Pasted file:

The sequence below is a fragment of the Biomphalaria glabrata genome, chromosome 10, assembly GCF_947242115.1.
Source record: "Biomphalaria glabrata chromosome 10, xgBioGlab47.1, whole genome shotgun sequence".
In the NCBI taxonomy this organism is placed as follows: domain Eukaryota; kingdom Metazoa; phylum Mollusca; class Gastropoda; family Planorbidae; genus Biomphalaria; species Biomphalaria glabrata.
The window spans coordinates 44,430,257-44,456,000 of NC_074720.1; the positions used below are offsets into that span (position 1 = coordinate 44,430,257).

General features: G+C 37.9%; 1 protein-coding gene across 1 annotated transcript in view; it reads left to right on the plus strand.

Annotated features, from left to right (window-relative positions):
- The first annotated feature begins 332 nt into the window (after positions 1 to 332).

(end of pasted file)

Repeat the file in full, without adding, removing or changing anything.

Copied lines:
The sequence below is a fragment of the Biomphalaria glabrata genome, chromosome 10, assembly GCF_947242115.1.
Source record: "Biomphalaria glabrata chromosome 10, xgBioGlab47.1, whole genome shotgun sequence".
In the NCBI taxonomy this organism is placed as follows: domain Eukaryota; kingdom Metazoa; phylum Mollusca; class Gastropoda; family Planorbidae; genus Biomphalaria; species Biomphalaria glabrata.
The window spans coordinates 44,430,257-44,456,000 of NC_074720.1; the positions used below are offsets into that span (position 1 = coordinate 44,430,257).

General features: G+C 37.9%; 1 protein-coding gene across 1 annotated transcript in view; it reads left to right on the plus strand.

Annotated features, from left to right (window-relative positions):
- The first annotated feature begins 332 nt into the window (after positions 1 to 332).